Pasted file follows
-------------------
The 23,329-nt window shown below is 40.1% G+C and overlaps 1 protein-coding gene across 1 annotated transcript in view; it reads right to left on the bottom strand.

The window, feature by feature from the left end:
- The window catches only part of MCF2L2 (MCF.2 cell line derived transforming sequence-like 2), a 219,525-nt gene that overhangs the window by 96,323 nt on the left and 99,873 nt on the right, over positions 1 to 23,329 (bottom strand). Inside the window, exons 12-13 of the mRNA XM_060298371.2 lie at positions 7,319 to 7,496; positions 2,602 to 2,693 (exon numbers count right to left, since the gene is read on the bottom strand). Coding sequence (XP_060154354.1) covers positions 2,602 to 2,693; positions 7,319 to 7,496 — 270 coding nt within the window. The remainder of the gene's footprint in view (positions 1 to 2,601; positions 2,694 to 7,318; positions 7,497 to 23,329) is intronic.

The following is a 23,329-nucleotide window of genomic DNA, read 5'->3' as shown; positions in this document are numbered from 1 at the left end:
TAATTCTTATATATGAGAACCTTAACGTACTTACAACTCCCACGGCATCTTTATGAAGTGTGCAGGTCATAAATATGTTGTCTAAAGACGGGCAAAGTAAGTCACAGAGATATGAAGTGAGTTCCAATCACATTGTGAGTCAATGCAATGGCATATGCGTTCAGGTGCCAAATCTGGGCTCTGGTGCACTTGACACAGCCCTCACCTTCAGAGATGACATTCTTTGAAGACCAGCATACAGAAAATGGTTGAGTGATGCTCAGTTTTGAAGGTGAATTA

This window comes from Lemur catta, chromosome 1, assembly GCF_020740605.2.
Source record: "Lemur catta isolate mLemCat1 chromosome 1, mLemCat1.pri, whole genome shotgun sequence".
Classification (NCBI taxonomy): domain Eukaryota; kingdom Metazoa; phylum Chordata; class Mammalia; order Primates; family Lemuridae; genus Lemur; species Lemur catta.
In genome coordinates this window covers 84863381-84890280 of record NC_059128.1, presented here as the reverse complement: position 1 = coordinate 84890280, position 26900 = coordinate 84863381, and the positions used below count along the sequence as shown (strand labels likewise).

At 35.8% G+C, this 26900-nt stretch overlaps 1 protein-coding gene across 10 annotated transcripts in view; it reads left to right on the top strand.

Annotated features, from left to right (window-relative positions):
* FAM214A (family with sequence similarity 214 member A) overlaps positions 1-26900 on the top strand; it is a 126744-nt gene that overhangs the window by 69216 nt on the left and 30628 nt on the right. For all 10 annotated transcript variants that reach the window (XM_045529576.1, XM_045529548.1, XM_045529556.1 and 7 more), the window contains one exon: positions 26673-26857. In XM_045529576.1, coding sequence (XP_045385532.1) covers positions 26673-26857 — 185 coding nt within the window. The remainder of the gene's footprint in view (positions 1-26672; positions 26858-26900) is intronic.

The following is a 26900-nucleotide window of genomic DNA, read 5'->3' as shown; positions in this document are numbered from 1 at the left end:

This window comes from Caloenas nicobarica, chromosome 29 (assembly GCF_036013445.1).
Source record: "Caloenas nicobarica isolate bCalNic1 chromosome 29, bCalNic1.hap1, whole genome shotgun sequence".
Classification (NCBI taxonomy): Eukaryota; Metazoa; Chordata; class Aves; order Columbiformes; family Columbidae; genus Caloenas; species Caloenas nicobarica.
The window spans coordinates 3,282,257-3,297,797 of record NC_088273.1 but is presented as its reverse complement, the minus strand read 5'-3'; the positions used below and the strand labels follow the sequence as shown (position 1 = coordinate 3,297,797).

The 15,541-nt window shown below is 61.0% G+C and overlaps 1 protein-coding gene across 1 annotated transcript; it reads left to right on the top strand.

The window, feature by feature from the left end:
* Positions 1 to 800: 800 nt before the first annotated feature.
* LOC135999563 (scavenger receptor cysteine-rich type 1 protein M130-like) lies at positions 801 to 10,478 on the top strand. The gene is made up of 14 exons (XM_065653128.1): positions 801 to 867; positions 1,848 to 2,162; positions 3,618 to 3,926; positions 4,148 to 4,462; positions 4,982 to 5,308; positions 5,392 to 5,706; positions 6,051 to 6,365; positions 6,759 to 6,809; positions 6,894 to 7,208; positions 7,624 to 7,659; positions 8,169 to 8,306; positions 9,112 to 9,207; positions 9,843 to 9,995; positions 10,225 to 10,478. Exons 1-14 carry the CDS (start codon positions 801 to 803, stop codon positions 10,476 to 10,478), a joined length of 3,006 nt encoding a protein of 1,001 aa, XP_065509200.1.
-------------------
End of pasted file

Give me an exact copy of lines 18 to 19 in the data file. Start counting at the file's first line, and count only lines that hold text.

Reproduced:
The 15,541-nt window shown below is 61.0% G+C and overlaps 1 protein-coding gene across 1 annotated transcript; it reads left to right on the top strand.

The window, feature by feature from the left end: